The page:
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Readers Respond: Do You Paint Backgrounds First or Last?

Responses: 53


From the article: How to Paint a Background
Do you paint a background first, before you start on the subject. Do you paint it last, when you've finished everything else? Or do you create the background at the same time as you paint everything else? Which approach do you find easiest, and why?

Vote in the Poll: When Do You Paint the Background? First thing I paint / Last thing I finish / Mostly first / Mostly last / As I'm painting the rest / Something else

Background First

I cover the canvas, first, with areas of different colors. Then I put patches of gesso and a new layer of color. Superposing two colors, you get a third. In places where there are the gesso patches, the second color does not mix with the first. The result is a canvas covered in many colors.

Is the sky considered "background"?

That's always the first thing I put in. I don't fight to get it to look a certain way, though. I've found that the sky often dictates the landscape, and it's not unusual for me to paint a wholly different landscape than I envisioned if the sky creates a different mood. If the foreground is going to have water or ice/snow, I'll underpaint some areas with some of the sky color to unify them. Then I start at the horizon and work my way forward, imagining myself walking backward toward the picture plane.
—Guest Edward

Back and Forth

I usually start with the forms of the major planes. Next I fill in the background and then I go back and forth between the foreground and the background as the relationship between them is very important.
—Guest Arthur Oster

Chinese Composition

I took up Chinese ink brush. They invariably begin with the foreground, and then, as the ink on the brush becomes lighter, they move to the background as they exhaust the brush. Then, reload, and back to the foreground
—Guest Michael

Half Completing Background First

Starting and half completing the background is better for me, and then focus on the foreground till I'm satisfied that the overall picture will be better.
—Guest Odile Pereira


I suggest to work on background first. Painting is always layering. The same process as you set up your still life; you have to find a good background (place) first before setting the middle ground (subject) then the foreground (the subject) towards the viewer.
—Guest AcCF Malubay

Background First

I chosen a color that I like for background first, thinking that it would look good with the object that I choose to do; and then sometimes, I regret the choices that I made. I have to change the way I'm doing it.
—Guest Good sobject

Foreground First

It depends upon the subject being painted. I always taught my students to start by painting the background first as this will alleviate many problems. I have noticed that when my students started working the foreground first they met some difficulties in really matching elements in the foreground and background. Once the elements in the foreground were painted, difficulties aroused as to pay heed to the contour lines of the different element painted. An example to illustrate the said, suppose they had to paint a red circle on a green background. They will first of all paint the positive shape of circle paying heeds to the contour outline of the circle. I said " good, and now paint the background and tell about the difficulties you encouraged". Many responses were similar and one which kept on repeating was when painting the green background they had to pay caution to the edge of the already painted circle so as to avoid overlapping of green on red. Paint background first is better.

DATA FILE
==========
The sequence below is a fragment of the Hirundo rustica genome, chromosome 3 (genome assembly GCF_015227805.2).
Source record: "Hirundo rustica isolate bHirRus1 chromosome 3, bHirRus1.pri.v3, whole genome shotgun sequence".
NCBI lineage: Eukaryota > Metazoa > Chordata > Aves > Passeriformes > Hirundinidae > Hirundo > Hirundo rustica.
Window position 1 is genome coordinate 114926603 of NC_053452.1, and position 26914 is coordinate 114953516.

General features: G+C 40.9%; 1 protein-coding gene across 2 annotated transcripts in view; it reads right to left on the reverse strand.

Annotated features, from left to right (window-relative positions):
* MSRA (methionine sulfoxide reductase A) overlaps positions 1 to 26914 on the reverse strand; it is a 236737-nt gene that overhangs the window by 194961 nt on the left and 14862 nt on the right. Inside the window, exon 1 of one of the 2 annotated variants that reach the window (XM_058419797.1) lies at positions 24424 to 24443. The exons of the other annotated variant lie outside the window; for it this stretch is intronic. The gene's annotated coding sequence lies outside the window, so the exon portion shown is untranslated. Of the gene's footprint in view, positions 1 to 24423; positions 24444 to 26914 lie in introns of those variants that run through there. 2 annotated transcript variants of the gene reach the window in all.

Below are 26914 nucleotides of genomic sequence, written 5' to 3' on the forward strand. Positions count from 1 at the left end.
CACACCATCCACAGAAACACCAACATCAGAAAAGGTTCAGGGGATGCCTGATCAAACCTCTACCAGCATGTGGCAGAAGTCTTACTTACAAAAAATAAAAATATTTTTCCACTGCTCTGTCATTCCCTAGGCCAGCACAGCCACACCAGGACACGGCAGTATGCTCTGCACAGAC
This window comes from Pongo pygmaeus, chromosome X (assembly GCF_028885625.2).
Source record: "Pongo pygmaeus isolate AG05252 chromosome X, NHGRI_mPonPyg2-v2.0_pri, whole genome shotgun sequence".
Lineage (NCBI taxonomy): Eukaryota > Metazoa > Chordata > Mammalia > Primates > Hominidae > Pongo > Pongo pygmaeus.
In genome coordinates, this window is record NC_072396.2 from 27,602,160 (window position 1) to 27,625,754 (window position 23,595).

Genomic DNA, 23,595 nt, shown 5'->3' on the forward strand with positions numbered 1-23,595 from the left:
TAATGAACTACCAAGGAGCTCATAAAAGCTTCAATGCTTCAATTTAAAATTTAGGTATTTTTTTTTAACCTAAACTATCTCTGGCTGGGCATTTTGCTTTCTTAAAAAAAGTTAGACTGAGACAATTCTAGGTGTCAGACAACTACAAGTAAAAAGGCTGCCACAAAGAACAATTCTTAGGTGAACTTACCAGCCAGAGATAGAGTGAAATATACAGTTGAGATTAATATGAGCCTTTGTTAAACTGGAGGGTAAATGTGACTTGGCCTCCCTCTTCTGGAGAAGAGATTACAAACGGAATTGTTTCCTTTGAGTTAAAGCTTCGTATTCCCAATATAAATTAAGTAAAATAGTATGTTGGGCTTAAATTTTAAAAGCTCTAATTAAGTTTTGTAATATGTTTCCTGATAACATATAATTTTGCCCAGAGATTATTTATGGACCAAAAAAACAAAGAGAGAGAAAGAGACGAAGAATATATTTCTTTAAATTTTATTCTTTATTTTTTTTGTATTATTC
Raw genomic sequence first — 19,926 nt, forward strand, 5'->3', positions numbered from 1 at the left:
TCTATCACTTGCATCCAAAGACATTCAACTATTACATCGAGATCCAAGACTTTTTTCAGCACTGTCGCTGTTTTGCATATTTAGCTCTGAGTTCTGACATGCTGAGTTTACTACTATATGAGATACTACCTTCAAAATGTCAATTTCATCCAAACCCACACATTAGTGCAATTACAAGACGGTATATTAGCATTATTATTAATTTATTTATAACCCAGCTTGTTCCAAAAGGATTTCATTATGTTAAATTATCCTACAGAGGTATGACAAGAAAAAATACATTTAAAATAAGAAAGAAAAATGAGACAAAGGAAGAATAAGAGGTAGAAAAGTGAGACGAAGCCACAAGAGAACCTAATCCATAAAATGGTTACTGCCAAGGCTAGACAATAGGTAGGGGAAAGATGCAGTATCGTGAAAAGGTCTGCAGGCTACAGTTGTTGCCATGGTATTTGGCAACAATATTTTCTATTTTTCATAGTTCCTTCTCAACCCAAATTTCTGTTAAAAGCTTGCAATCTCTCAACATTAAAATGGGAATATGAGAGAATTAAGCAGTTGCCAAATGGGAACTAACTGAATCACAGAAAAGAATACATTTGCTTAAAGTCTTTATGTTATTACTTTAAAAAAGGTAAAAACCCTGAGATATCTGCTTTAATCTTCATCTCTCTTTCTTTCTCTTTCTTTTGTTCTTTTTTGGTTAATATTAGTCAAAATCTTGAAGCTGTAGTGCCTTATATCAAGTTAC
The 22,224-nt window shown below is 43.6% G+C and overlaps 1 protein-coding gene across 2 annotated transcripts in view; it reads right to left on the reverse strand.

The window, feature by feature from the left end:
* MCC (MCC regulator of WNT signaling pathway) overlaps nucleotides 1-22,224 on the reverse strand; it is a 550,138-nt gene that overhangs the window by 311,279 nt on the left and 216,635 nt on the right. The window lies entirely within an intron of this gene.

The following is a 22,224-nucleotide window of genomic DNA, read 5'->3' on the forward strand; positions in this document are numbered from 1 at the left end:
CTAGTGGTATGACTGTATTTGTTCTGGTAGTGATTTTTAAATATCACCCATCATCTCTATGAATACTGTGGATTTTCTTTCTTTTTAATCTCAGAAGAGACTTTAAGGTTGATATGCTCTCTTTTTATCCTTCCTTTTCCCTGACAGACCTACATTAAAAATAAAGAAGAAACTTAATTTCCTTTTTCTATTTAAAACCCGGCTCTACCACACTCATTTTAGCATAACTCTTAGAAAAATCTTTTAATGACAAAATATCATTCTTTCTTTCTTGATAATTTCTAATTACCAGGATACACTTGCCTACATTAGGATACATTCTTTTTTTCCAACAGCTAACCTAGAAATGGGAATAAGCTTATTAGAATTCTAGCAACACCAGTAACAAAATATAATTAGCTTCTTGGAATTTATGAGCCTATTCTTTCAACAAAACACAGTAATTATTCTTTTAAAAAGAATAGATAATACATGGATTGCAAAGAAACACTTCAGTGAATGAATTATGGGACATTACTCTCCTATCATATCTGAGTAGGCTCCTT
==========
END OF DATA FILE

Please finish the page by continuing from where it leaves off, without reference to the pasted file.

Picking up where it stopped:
—Guest Ali


That is decided after I know what my primary subject or focus will be and decide on its weight or position within the composition. I tend to lay down the background because I enjoy glazing. My paintings are colorfully and topically chaotic and reflect how I see; it is my style.
—Guest Parris Larrain

Background First

I think painting background first works for me since it has less details.

Depends on the Subject

With me it depends on the subject matter. If I am doing a complex piece such as a portrait then I will focus mainly on the subject then work the background in later. With landscapes I often do the background first, but I have also flipped back and forth between background and foreground in a painting to try and work them in together. I think it really is up to the artist and what they like best. Though when doing the foreground first it can be hard to do the background after without making any defined strokes around the subjects in the foreground that may draw the viewer's eye in a negative way.

Background First

I like to paint the backgrounds first, as these normally have less detail and intricacy. Making the foreground later gives a brightness to the main picture.
—Guest TOSHI

It Really Depends

I usually start painting the subject in the foreground first, and then the background. But lately I've been noticing how much of a pain that can be. But I'd say it depends on what you're painting. In my case right now, I'm starting a painting of Hindu God. They are so intricate, but then the background has its solid red color with sun rays. So I'm not sure how I'm gonna do this one, because I really don't want to ruin the background.
—Guest Zeefar

Backgrounds and Subjects

This is why I LOVE painting -- the freedom of choice! No rightway/wrongway rules. I typically do a brief background first to help me settle into the project.

Backgrounds First, Always

Always paint backgrounds first, feels like foundation of the work. I do sketches before starting and this brings clarity.
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